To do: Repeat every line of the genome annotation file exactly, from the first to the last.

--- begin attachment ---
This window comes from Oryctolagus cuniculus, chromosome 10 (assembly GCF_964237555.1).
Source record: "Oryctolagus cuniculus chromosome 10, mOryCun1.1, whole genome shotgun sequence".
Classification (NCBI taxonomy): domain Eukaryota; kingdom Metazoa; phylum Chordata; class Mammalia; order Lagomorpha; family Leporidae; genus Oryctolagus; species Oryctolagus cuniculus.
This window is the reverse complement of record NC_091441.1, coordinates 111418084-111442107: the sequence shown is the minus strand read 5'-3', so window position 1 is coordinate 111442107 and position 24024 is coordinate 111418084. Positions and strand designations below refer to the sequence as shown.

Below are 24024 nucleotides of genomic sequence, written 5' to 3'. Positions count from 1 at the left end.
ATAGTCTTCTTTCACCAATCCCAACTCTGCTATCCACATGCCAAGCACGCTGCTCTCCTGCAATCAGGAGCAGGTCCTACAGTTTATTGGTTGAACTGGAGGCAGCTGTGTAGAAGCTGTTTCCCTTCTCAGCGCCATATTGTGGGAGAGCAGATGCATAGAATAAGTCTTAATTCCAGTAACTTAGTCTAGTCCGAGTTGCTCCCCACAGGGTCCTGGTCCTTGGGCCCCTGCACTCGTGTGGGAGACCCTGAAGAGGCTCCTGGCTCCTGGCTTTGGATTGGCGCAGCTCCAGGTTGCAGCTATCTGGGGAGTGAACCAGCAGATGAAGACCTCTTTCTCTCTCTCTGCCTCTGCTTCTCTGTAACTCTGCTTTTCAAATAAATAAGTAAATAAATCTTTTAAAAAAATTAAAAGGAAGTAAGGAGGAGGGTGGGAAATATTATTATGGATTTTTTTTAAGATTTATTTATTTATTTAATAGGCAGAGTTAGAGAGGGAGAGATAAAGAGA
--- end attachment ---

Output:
This window comes from Oryctolagus cuniculus, chromosome 10 (assembly GCF_964237555.1).
Source record: "Oryctolagus cuniculus chromosome 10, mOryCun1.1, whole genome shotgun sequence".
Classification (NCBI taxonomy): domain Eukaryota; kingdom Metazoa; phylum Chordata; class Mammalia; order Lagomorpha; family Leporidae; genus Oryctolagus; species Oryctolagus cuniculus.
This window is the reverse complement of record NC_091441.1, coordinates 111418084-111442107: the sequence shown is the minus strand read 5'-3', so window position 1 is coordinate 111442107 and position 24024 is coordinate 111418084. Positions and strand designations below refer to the sequence as shown.

Below are 24024 nucleotides of genomic sequence, written 5' to 3'. Positions count from 1 at the left end.
ATAGTCTTCTTTCACCAATCCCAACTCTGCTATCCACATGCCAAGCACGCTGCTCTCCTGCAATCAGGAGCAGGTCCTACAGTTTATTGGTTGAACTGGAGGCAGCTGTGTAGAAGCTGTTTCCCTTCTCAGCGCCATATTGTGGGAGAGCAGATGCATAGAATAAGTCTTAATTCCAGTAACTTAGTCTAGTCCGAGTTGCTCCCCACAGGGTCCTGGTCCTTGGGCCCCTGCACTCGTGTGGGAGACCCTGAAGAGGCTCCTGGCTCCTGGCTTTGGATTGGCGCAGCTCCAGGTTGCAGCTATCTGGGGAGTGAACCAGCAGATGAAGACCTCTTTCTCTCTCTCTGCCTCTGCTTCTCTGTAACTCTGCTTTTCAAATAAATAAGTAAATAAATCTTTTAAAAAAATTAAAAGGAAGTAAGGAGGAGGGTGGGAAATATTATTATGGATTTTTTTTAAGATTTATTTATTTATTTAATAGGCAGAGTTAGAGAGGGAGAGATAAAGAGA